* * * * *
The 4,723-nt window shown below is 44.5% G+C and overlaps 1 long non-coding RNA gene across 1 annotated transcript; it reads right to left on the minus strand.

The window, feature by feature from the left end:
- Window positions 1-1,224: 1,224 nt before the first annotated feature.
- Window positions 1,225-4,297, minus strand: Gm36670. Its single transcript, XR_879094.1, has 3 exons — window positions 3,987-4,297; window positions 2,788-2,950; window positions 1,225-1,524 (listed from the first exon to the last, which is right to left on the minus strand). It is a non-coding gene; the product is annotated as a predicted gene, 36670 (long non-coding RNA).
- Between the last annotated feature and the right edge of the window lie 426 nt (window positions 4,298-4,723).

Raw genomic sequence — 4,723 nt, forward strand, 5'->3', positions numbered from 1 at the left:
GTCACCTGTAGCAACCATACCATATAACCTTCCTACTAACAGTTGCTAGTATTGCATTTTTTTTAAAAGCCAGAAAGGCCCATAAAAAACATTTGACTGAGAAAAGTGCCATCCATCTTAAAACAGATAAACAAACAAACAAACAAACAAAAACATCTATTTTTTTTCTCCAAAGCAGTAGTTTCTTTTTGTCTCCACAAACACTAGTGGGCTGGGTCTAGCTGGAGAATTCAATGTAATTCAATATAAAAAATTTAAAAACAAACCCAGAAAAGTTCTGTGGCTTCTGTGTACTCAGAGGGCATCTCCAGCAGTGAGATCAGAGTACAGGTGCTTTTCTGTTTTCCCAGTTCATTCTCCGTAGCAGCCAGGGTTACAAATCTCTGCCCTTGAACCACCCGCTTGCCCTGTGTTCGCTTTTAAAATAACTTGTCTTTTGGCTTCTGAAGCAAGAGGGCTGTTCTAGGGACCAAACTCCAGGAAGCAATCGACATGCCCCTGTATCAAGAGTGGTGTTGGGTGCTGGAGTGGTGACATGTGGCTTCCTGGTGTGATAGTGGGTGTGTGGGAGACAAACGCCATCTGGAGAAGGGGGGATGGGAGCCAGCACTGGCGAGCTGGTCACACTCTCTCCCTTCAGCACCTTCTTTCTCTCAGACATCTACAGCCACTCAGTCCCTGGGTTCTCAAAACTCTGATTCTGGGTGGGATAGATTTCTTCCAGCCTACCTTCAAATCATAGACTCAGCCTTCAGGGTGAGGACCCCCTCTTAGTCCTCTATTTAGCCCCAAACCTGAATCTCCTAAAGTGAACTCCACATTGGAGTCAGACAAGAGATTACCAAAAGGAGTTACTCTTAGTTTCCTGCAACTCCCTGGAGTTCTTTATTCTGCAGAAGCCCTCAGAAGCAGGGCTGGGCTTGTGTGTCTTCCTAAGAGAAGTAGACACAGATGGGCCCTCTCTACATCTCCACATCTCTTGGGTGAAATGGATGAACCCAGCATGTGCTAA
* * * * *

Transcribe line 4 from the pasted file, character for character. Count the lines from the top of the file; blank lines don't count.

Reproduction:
- Window positions 1,225-4,297, minus strand: Gm36670. Its single transcript, XR_879094.1, has 3 exons — window positions 3,987-4,297; window positions 2,788-2,950; window positions 1,225-1,524 (listed from the first exon to the last, which is right to left on the minus strand). It is a non-coding gene; the product is annotated as a predicted gene, 36670 (long non-coding RNA).